Volume 1 Supplement 1

Proceedings of the First International Cilia in Development and Disease Scientific Conference (2012)

Open Access

Primary cilia defects in the polycystic kidneys from an ovine model of Meckel Gruber syndrome

  • T Poole1Email author,
  • C Stayner1,
  • SR McGlashan2,
  • K Parker1,
  • A Wiles1,
  • M Jennings1,
  • CG Jensen2,
  • AC Johnstone3,
  • RJ Walker1 and
  • MR Eccles1
Cilia20121(Suppl 1):P97

DOI: 10.1186/2046-2530-1-S1-P97

Published: 16 November 2012

Defects in primary cilia structure or function result in both common and rare ciliopathies. We have characterized an ovine model of Meckel Gruber Syndrome involving widespread dysplastic changes and cystogenesis in multiple organs. SNPchip screening identified an MKS3 gene defect, while sequencing identified two missense mutations (I680N and I686S) in a conserved region coding for an intracellular loop of meckelin. We report on the nature and extent of renal primary cilia defects associated with this unique model. Columnar, cuboidal and squamous epithelia lined small cysts (1-5mm) distributed throughout the kidney, with extensive interstitial fibrosis. Immunohistochemical and SEM studies revealed a low incidence of dysmorphic epithelia cilia, including many detached near the base and shed into the cysts. Meckelin staining showed extensive vesiculation within epithelia and interstitial fibroblasts, it co-localised to the base and along the length of both attached and shed cilia, and it labeled microvesicles within cysts. In cultured fibroblasts, cilia were highly dysmorphic, ciliary incidence was similar (44% controls; 48% mutants), but ciliary length was significantly longer in mutants (17.8±1.4 cf 8.3±0.7µm; p < 0.05). Golgi markers showed extensive cytoplasmic vesiculation in mutant fibroblasts, while TEM showed Golgi distention, multivesicular bodies, intraciliary vesicles, and extracellular microvesicles. Primary cilia structure was significantly compromised in this large animal model including irregular morphology, length variation, intraciliary vesicles, cilia shedding, Golgi distention, formation of multivesicular bodies, and microvesicle release. Results suggest that disruption to the conserved isoleucines of meckelin compromises protein structure and ciliary function in this model of Meckel Gruber syndrome.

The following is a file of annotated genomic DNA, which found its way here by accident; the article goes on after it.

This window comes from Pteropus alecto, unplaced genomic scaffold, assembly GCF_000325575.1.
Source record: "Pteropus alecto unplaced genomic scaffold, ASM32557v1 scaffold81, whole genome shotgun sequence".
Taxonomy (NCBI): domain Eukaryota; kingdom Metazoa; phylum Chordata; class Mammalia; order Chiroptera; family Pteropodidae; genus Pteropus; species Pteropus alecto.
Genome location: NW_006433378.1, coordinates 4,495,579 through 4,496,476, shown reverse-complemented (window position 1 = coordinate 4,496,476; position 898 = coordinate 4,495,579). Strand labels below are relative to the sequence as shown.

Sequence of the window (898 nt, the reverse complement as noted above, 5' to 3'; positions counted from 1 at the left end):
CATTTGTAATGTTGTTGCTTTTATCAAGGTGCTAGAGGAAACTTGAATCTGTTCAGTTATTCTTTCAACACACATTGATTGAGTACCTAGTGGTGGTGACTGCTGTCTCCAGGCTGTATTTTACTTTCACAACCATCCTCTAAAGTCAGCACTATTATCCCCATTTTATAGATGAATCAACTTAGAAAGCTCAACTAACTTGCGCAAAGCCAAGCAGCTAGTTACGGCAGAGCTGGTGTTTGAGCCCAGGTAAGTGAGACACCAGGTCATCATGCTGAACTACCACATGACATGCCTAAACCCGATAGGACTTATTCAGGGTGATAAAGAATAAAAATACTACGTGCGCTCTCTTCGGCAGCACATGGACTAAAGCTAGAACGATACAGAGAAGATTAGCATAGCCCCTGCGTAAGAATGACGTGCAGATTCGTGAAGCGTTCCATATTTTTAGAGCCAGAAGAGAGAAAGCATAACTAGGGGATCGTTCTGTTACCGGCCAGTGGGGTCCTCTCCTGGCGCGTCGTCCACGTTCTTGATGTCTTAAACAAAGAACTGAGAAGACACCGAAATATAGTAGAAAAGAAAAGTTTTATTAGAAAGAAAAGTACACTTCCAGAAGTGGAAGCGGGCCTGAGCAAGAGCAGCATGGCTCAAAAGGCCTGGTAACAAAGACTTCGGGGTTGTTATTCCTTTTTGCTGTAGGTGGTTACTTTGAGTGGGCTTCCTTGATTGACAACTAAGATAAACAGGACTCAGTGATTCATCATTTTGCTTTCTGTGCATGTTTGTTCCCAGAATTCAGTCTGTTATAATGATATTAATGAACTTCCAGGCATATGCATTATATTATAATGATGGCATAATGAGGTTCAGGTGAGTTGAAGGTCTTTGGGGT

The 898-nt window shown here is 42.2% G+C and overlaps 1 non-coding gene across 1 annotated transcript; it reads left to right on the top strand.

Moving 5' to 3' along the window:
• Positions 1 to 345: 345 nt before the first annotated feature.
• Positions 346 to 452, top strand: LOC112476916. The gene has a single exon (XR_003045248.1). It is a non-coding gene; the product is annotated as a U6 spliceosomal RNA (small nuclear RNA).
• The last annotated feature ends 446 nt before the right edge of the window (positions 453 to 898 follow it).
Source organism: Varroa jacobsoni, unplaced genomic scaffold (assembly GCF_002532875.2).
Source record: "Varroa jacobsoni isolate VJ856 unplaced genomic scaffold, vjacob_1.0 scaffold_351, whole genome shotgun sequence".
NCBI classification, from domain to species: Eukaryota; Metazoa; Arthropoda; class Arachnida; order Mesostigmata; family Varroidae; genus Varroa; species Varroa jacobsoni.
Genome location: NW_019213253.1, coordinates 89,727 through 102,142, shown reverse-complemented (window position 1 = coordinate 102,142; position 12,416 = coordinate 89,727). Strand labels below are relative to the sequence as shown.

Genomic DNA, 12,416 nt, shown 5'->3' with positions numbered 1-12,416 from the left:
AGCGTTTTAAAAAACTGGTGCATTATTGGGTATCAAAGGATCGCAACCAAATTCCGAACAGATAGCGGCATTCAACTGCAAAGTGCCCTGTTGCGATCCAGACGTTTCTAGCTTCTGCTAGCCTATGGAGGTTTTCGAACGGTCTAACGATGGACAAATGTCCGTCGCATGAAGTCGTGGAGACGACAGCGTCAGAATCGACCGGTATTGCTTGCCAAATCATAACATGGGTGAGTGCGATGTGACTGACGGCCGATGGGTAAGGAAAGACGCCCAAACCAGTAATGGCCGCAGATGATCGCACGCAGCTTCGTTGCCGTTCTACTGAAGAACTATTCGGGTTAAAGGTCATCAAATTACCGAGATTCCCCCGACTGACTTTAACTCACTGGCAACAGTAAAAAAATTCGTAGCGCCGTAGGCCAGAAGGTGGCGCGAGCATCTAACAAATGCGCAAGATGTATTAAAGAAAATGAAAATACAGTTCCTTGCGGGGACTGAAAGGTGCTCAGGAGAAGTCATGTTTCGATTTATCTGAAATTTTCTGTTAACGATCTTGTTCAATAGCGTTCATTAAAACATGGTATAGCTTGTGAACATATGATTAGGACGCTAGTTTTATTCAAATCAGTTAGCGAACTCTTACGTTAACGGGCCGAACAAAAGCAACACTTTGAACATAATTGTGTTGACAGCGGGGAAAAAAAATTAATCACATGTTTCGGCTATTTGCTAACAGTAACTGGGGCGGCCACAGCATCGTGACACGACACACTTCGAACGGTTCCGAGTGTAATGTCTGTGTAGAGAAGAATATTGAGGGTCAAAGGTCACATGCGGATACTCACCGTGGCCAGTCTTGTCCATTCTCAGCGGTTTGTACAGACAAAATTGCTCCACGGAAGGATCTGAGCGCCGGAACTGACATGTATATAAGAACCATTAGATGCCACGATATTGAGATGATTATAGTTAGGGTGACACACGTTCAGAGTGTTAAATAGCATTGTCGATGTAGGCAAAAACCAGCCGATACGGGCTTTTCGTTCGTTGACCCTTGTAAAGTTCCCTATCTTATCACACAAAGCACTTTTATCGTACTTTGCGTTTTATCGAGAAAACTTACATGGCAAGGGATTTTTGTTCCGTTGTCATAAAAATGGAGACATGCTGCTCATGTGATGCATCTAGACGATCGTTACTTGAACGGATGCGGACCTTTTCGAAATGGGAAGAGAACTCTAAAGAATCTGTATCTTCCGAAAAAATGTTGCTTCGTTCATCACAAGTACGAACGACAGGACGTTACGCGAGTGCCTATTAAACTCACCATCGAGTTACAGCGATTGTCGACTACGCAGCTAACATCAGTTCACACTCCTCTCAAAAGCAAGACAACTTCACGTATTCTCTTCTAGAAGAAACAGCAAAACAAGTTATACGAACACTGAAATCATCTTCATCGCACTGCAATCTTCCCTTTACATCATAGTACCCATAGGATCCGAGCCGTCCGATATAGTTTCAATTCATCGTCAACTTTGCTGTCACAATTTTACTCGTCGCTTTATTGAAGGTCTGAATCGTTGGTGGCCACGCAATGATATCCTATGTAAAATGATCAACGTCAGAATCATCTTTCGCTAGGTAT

Authors’ Affiliations

(1)
University of Otago
(2)
University of Auckland
(3)
Massey University

Copyright

© Poole et al; licensee BioMed Central Ltd. 2012

This article is published under license to BioMed Central Ltd. This is an Open Access article distributed under the terms of the Creative Commons Attribution License (http://creativecommons.org/licenses/by/2.0), which permits unrestricted use, distribution, and reproduction in any medium, provided the original work is properly cited.

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